Brokaw’s point, quickly exploited by those who make their living in the realm of popular culture—author Douglas Brinkley and filmmaker Steven Spielberg come to mind—was that this group of Americans, often derided in the 1950s as passive conformists and even worse by their children in the ‘60s, were in fact stoic, brave, and not prone to whining. It was a sweeping generalization on Brokaw’s part, but revisionism is a constant with historians, and so that’s that.
I bring this up because of a Nov. 23 essay by John Derbyshire posted on National Review Online. Meditating on Thanksgiving, Derbyshire takes Brokaw’s theme one step further by proclaiming himself as a member of “The Luckiest Generation,” those who were born at midcentury, give or take a few years. Derbyshire, an accomplished journalist, was born in Northampton, England, in 1945 three weeks after VE Day (he moved to New York in the ’80s) and marvels at the fortune he’s had in his 60 years—“luck” that he’s certain won’t be part of his offspring’s lifetime. He writes: “I have got through pretty much my entire life without ever having to work very hard, without ever having seen my country invaded, without enduring war or depression, without suffering any horrid illness, without ever going hungry or wanting for anything. What luck!” And when the sexual revolution commenced, Derbyshire was “fit and ready. Lucky! Lucky! Lucky!”
Never mind that an incalculable number of Derbyshire’s contemporaries didn’t realize such blessings: those ravaged by poverty, drug addiction, drafted into the Vietnam War against their will, and suffering from disabling diseases that could be easily cured today.
What really bothered me about Derbyshire’s piece was his contention that Western civilization as we know it is nearing extinction. He tells his two kids, not yet teenagers, “I am sorry to have brought you into this mess,” predicting that the “Luckiest Generation” will give way to the “Saddest” and maybe even the “Last.”
Maybe so, but it’s doubtful. Derbyshire writes, “Nuclear weapons, throughout my lifetime kept safe under guard in just a handful of reasonably well-ordered nations, will be traded for cash in third-world bazaars and smuggled into American cities ready for the day of judgment. (Perhaps they already have been.) Clever new viruses will mutate, escape from labs, or be released.”
Certainly the U.S. and British governments, among others, are attempting to stave off this possibility—made real by Sept. 11—and that’s why nonconscripted troops are fighting in the Middle East today. With vigilance, Derbyshire’s doomsday speculation won’t come to pass.
The more likely scenario is that succeeding generations will indeed be “luckier” than Derbyshire’s, as communications and scientific technologies keep apace, resulting in a way of life that, for a vast majority, is easier. A lot of the dark predictions for the 21st century are politically based and therefore fleeting. Yes, Social Security and health care are heading toward fiscal disaster, but it’s hard to believe that the next batch of leading politicians—those who are now adolescents and young adults—won’t take it more seriously than the men and women in Washington today, who’ll probably be dead or retired when a neglected crisis occurs. George W. Bush made a hash of his Social Security reform plan, a combination of his own inability to articulate the idea and the inattention of the public, but 20 years from now he’ll be recognized as the first president to recognize that FDR’s “New Deal” wasn’t carved in stone.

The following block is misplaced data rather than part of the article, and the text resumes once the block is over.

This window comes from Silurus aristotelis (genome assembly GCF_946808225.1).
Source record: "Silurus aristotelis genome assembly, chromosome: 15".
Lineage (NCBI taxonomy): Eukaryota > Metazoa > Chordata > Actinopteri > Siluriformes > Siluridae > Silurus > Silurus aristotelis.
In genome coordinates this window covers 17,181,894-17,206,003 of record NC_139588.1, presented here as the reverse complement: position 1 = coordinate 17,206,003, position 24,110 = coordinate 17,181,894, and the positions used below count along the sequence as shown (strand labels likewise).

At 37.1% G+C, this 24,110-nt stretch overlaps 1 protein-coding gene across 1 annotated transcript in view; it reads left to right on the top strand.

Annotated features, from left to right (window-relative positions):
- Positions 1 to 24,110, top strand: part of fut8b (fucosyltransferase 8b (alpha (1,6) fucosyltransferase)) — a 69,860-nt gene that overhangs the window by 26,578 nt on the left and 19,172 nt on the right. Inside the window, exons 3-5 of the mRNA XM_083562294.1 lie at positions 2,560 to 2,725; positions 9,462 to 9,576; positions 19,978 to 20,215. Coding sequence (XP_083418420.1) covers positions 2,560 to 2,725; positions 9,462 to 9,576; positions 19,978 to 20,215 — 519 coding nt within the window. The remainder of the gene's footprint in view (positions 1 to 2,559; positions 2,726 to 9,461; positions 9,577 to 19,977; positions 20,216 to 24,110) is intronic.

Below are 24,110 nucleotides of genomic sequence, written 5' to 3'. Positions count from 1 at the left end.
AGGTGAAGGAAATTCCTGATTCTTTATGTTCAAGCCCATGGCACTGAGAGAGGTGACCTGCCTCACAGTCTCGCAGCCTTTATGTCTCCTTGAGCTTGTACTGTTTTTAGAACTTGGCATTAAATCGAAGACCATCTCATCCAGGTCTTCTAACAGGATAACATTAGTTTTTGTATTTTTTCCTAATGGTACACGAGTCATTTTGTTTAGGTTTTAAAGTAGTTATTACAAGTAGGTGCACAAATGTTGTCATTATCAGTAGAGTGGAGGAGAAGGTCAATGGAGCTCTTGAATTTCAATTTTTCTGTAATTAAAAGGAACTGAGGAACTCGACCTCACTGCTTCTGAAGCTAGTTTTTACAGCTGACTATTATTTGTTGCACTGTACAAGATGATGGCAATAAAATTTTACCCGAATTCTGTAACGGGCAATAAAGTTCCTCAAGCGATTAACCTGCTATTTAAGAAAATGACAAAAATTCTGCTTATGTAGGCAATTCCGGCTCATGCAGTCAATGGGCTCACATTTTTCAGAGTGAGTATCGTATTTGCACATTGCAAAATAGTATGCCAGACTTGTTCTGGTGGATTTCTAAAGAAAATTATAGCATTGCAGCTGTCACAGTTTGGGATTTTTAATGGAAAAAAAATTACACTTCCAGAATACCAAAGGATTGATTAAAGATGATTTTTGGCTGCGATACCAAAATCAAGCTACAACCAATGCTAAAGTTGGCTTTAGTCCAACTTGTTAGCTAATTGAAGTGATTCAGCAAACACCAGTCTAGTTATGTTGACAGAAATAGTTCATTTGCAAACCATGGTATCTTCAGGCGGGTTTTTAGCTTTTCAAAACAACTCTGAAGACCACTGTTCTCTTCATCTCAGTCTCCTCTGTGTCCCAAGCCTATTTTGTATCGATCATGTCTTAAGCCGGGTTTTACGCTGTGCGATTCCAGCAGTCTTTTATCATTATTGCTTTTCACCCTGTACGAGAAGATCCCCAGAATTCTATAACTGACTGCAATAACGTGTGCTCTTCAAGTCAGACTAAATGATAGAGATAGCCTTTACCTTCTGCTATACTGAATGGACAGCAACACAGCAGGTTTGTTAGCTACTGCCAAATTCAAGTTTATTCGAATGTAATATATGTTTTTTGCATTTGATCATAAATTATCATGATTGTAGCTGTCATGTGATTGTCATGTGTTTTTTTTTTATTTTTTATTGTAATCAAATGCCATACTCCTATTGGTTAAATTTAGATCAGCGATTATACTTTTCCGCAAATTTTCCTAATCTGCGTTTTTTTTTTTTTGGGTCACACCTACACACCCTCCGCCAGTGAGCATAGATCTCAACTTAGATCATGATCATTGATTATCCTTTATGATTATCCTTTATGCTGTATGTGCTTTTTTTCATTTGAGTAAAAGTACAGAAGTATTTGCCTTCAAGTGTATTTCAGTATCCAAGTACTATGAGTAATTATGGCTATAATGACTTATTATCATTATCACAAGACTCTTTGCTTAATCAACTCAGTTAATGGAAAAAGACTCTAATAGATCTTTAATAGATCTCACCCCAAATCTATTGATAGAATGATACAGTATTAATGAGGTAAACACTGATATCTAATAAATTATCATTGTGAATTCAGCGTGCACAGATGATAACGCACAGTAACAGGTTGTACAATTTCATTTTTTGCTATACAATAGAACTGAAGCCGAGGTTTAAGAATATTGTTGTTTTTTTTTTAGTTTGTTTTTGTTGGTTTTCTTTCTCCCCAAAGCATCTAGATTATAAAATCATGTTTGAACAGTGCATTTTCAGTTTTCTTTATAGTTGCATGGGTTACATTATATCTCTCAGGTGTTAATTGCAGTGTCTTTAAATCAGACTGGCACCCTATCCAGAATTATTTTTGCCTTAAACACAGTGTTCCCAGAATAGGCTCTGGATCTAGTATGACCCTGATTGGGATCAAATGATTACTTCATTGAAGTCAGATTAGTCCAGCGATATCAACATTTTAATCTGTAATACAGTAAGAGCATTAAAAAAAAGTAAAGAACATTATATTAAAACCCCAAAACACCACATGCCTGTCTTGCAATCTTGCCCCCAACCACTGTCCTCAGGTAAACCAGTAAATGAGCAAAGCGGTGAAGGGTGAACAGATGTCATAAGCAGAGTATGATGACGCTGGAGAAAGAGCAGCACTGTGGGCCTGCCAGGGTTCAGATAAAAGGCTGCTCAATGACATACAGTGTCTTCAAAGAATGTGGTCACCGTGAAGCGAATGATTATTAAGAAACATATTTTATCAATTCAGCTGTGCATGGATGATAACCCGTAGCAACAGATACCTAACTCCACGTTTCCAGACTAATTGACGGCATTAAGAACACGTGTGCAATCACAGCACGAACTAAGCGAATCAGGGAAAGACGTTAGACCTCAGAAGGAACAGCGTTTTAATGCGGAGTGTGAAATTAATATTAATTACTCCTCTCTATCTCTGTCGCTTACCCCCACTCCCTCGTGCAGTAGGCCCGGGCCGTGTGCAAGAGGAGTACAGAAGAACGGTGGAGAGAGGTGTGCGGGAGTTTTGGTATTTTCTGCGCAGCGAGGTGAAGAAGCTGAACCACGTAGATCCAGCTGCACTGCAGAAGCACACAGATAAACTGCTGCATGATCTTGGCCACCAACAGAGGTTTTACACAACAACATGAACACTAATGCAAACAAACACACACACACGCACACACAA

The national debt is at a record-high currently, as Democrats regularly point out, but this isn’t an accurate harbinger of the country’s financial health. Just remember the disastrous economic policies of Richard Nixon (wage and price controls) and Jimmy Carter (sky-high interest rates), an era when the “Luckiest Generation” was still youthful, to keep things in perspective.
Derbyshire despairs for his children, “There will be no 9-5 jobs for them to go to after graduation, quite possibly no jobs at all other than in government work, which by that time will occupy a Soviet-sized slice of the national economy.”
That assessment is bleak but surely inaccurate. American life in 2050 won’t resemble that of 1950, a time that’s increasingly remembered as tranquil despite the scourges of racism, polio, higher infant mortality, and the unrecognized dangers of poor diet and excessive use of tobacco and alcohol. It’s inconceivable that in the near future the number of annual auto fatalities (currently about 40,000) won’t be drastically reduced. My father died of a heart attack at the age of 55; in 1972, there weren’t the triple bypasses and cholesterol-lowering drugs, for example, that keep people with the same condition that he had alive today.
Political squabbles aside, as American society progresses I’d guess that my children’s generation will be “luckier” than mine.
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